It was at that moment Cye realized Alouette covered for him because her story was a bald-faced lie. The two had been inseparable ever since.
The burning of the Swarthmore Home for Boys was the starting point of healing for all those who’d been tainted by the horrors inside the massive estate and the community at large.
Every citizen of Leesville was glad to see the place destroyed, and Cye Swain had no regrets.
Three months to the day from when she was rescued from Herme’s clutches, Alouette stood in front of her grandmother, trying to calm her down. A trapped raccoon in the garage made awful hissing noises and bared its teeth. After all they’d been through, Alouette thought it funny her grandmother was shaking at the sight of a coon.
“He’s just scared, that’s all,” Alouette offered.
“Yeah, well, me too! Those things carry rabies and who knows what else! I’m going to call Cye to come over here and get it!”
“Afternoon, ladies. Everything okay?”
Both women jumped at the sound of a familiar voice from behind them.
“Detective Booth! You just scared a year from my life!” Alma blurted. “Oh, you’ve got a gun! Shoot that critter messing up my garage!”
“Just open the door and step away. He’ll realize freedom awaits and be gone before you know it. These bullets would blow him to bits and leave an awful mess.”
Alouette laughed at her grandmother’s antics even though a shadow of concern hovered over her chest. Had something gone wrong with all the legal stuff and Cooter was being released from prison? Was it about Papite or Remy? Swallowing her fear, Alouette asked, “What can we do for you, Detective Booth?”
Grinning wide, Booth answered, “For once, I get to bring good news! Alouette, the FBI found some information on your father’s computer I know you’ll enjoy.”
Alouette stared at the legal binder full of papers in Detective Booth’s hands. “What kind of information?”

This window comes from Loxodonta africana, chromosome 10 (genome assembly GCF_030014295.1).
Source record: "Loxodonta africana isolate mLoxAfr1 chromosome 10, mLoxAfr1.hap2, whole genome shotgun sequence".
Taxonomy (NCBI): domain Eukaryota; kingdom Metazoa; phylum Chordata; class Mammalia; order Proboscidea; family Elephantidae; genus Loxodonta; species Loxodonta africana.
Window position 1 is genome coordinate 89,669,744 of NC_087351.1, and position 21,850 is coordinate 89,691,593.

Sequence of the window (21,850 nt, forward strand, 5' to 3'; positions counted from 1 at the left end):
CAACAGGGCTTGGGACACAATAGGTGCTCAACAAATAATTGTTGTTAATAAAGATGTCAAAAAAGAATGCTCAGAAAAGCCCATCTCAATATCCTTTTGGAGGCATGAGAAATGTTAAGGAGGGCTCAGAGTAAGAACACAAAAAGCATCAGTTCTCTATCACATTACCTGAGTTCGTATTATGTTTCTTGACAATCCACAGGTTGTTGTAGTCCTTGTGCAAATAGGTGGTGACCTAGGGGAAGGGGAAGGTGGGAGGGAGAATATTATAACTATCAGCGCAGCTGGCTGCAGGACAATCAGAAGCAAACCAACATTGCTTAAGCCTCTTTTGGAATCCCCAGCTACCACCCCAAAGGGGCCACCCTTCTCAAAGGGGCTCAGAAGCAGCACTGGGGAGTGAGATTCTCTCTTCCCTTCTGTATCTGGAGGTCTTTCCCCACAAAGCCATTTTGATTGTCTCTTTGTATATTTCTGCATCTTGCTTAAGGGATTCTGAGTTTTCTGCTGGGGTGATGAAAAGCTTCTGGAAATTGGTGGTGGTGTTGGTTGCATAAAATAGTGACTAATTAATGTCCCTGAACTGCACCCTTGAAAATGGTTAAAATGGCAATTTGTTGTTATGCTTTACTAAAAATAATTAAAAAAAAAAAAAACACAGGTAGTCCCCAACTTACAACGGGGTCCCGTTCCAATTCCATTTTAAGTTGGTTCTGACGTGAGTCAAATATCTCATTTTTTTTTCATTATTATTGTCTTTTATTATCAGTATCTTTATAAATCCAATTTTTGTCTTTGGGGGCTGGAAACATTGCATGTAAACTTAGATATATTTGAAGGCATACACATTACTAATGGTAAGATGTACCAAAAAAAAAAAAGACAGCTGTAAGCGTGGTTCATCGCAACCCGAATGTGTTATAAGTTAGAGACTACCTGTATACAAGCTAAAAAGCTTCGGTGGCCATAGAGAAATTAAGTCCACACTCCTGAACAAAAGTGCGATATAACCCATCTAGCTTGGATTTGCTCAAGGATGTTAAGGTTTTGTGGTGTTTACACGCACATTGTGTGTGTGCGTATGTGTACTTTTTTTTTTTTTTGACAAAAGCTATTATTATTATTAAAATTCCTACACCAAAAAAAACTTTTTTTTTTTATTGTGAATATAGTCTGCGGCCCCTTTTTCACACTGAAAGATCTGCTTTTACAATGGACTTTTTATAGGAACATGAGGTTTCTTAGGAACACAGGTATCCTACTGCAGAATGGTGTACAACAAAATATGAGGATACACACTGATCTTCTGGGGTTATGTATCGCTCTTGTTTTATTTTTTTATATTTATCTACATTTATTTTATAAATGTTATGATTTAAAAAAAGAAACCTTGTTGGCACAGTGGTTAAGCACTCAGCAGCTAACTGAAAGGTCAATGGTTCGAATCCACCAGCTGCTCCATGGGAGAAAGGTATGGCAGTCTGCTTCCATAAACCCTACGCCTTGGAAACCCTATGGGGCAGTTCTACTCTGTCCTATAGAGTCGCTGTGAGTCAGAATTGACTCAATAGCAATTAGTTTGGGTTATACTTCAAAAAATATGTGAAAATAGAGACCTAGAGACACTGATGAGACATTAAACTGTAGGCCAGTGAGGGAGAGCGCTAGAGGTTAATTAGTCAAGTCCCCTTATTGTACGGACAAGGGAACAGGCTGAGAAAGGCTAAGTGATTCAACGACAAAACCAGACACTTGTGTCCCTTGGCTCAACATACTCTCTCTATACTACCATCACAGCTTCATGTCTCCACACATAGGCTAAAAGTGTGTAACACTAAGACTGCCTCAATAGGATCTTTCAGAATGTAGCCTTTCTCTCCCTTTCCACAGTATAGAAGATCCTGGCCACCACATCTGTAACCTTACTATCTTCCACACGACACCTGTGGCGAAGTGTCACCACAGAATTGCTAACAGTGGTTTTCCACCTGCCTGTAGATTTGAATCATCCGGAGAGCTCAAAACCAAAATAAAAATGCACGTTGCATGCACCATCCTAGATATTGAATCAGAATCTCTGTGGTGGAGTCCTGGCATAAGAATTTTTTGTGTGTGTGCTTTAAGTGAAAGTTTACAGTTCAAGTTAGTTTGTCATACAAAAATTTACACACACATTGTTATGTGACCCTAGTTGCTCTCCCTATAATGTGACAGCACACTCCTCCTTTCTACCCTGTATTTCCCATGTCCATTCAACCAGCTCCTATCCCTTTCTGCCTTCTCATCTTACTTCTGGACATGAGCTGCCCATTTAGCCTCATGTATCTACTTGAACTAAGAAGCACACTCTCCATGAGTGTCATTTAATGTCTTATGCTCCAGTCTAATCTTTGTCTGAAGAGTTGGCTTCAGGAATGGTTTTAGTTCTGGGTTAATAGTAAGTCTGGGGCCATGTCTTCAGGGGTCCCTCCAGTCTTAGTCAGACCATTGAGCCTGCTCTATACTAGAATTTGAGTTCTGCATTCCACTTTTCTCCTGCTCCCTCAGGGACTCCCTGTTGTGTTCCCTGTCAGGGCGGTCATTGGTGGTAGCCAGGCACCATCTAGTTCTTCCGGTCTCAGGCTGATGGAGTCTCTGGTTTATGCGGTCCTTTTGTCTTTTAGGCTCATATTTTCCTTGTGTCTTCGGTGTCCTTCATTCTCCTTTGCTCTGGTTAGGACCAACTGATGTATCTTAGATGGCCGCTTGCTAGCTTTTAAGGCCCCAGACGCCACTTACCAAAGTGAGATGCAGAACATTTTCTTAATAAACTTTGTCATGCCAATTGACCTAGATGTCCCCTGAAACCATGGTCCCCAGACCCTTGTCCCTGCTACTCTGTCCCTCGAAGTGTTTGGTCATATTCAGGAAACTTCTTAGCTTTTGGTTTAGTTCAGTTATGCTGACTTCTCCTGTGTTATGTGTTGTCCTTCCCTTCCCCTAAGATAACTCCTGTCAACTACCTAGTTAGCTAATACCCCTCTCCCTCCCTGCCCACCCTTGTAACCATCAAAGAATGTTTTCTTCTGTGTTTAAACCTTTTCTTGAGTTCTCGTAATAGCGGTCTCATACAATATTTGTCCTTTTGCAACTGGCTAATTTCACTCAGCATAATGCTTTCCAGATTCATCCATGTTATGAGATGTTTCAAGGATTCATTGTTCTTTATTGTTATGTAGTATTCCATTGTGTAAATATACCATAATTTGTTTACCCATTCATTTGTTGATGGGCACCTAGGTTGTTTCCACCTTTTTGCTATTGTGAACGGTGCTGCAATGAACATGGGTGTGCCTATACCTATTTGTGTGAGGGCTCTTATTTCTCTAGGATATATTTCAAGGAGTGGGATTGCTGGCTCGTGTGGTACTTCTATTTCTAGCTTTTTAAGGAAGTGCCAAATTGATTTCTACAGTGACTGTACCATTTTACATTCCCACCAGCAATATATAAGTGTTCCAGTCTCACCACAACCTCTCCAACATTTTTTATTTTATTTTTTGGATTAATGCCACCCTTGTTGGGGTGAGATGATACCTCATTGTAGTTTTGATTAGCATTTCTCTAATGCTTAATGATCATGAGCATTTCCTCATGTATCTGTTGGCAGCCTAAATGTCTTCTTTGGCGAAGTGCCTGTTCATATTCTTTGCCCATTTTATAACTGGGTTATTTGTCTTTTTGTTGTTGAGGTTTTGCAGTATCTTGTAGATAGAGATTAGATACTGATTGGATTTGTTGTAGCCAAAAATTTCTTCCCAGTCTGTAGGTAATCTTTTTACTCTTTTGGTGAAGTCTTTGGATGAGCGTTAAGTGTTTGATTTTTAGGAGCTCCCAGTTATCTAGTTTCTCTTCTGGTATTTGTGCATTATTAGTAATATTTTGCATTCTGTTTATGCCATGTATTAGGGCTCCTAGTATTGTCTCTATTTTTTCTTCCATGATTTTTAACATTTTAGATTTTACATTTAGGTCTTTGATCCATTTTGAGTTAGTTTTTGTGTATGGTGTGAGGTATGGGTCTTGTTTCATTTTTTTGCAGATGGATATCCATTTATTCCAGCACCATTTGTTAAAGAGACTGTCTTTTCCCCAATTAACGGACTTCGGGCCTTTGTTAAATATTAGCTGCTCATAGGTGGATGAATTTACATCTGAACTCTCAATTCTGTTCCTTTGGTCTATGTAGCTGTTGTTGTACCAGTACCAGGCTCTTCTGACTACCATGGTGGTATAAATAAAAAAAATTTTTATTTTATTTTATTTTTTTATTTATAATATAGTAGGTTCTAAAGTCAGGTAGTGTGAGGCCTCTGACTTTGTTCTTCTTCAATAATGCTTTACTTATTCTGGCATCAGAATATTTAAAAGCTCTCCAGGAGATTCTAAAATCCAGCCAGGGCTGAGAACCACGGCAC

“As you know, we worked for weeks in conjunction with the FBI pulling together as much information as possible on the kidnapped children and those who adopted them. I’m sure you kept up with the news reports. We’ve located over ninety percent of them and are close to bringing the total to one hundred.”
A wave of dizziness made Alouette grab onto Alma’s arm. Closing her eyes, she whispered, “Oh, my God. Did you—?”
Nodding, Detective Booth answered, “We found your siblings—and your child. I’m afraid the siblings didn’t make it, but your son did. As soon he is secured and his foster parents are in custody—which should happen by the end of the day—we’ll be able to arrange a meeting.”
“Meeting my ass!” Alma said through sobs, excited about seeing her great-grandchild, yet disheartened the other grandchildren born by her daughter were dead. “That baby is coming here. For good! He needs his mother!”
“Yay!” Alouette leapt with joy, nearly knocking Alma over. “I can’t wait to see him! Oh, Grandma—can you believe it? I’m so excited. We’ve got to get ready!”
“I’m not done with my news yet, ladies,” Detective Booth interjected. “Foret had documents on his computer that were well hidden and took a while for computer forensics team to access. The papers consisted of his last will and testament, among various other estate planning documents. Foret’s will was updated the year after his wife Ada died, leaving Alouette as the sole heir of his estate, which wasn’t much.”
Alma interrupted, “What could possibly be left? The house has already been demolished and his car taken to the scrap heap since it was nothing but a pile of burned metal. Any money in his bank account would just be stained with blood.”
“True on all accounts, Ms. Alma,” Detective Booth answered. “However, the funds found at Cotton State Bank originally belonged to his half-brother, Paul DeValle. Foret was the sole heir of Paul’s estate and he never spent one penny of the money. He kept it hidden from his wife. There’s almost two million dollars in the account, and since Alouette is Foret’s only living heir, the money goes to her. Oh, and Mr. DeValle’s house in Baton Rouge.”
Alma and Alouette’s jaws dropped. Both were speechless, completely stunned into silence.
“A lawyer from Cotton Bank is on his way here. Should be by around three. I snuck over here to tell you first, in plain English, before all the mumbo jumbo lawyer talk.”
“I just—I can’t believe—I don’t—” Aloutte stuttered.
Detective Booth interrupted, “Like my momma always said, don’t ask why the sky’s blue and the sun’s yellow. Some things simply cannot be explained and only need to be enjoyed.”
Detective Booth gave both women a sheepish smile then left, unwilling to let either of them see his own tears. No two women deserved a ray of hope to shine down on them more than Alma and Alouette Emmett.